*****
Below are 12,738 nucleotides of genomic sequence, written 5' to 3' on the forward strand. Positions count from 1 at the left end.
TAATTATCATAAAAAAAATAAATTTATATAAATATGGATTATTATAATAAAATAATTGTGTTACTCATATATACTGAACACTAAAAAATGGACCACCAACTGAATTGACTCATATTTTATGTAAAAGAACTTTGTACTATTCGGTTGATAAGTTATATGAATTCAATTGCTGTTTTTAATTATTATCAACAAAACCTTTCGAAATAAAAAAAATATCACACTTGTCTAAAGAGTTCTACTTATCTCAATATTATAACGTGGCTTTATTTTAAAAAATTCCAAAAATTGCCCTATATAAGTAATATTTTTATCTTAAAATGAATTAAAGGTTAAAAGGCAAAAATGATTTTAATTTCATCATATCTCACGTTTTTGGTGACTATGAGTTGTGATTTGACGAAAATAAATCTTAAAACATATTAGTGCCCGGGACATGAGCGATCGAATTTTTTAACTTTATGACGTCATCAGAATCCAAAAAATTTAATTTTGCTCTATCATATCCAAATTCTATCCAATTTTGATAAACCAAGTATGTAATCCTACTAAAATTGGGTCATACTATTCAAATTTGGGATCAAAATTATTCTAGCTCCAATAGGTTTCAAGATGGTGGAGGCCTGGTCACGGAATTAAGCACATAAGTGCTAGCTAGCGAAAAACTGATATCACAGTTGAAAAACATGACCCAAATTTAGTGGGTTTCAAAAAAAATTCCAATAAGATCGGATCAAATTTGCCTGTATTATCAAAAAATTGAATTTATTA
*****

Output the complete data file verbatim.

Below are 12,738 nucleotides of genomic sequence, written 5' to 3' on the forward strand. Positions count from 1 at the left end.
TAATTATCATAAAAAAAATAAATTTATATAAATATGGATTATTATAATAAAATAATTGTGTTACTCATATATACTGAACACTAAAAAATGGACCACCAACTGAATTGACTCATATTTTATGTAAAAGAACTTTGTACTATTCGGTTGATAAGTTATATGAATTCAATTGCTGTTTTTAATTATTATCAACAAAACCTTTCGAAATAAAAAAAATATCACACTTGTCTAAAGAGTTCTACTTATCTCAATATTATAACGTGGCTTTATTTTAAAAAATTCCAAAAATTGCCCTATATAAGTAATATTTTTATCTTAAAATGAATTAAAGGTTAAAAGGCAAAAATGATTTTAATTTCATCATATCTCACGTTTTTGGTGACTATGAGTTGTGATTTGACGAAAATAAATCTTAAAACATATTAGTGCCCGGGACATGAGCGATCGAATTTTTTAACTTTATGACGTCATCAGAATCCAAAAAATTTAATTTTGCTCTATCATATCCAAATTCTATCCAATTTTGATAAACCAAGTATGTAATCCTACTAAAATTGGGTCATACTATTCAAATTTGGGATCAAAATTATTCTAGCTCCAATAGGTTTCAAGATGGTGGAGGCCTGGTCACGGAATTAAGCACATAAGTGCTAGCTAGCGAAAAACTGATATCACAGTTGAAAAACATGACCCAAATTTAGTGGGTTTCAAAAAAAATTCCAATAAGATCGGATCAAATTTGCCTGTATTATCAAAAAATTGAATTTATTA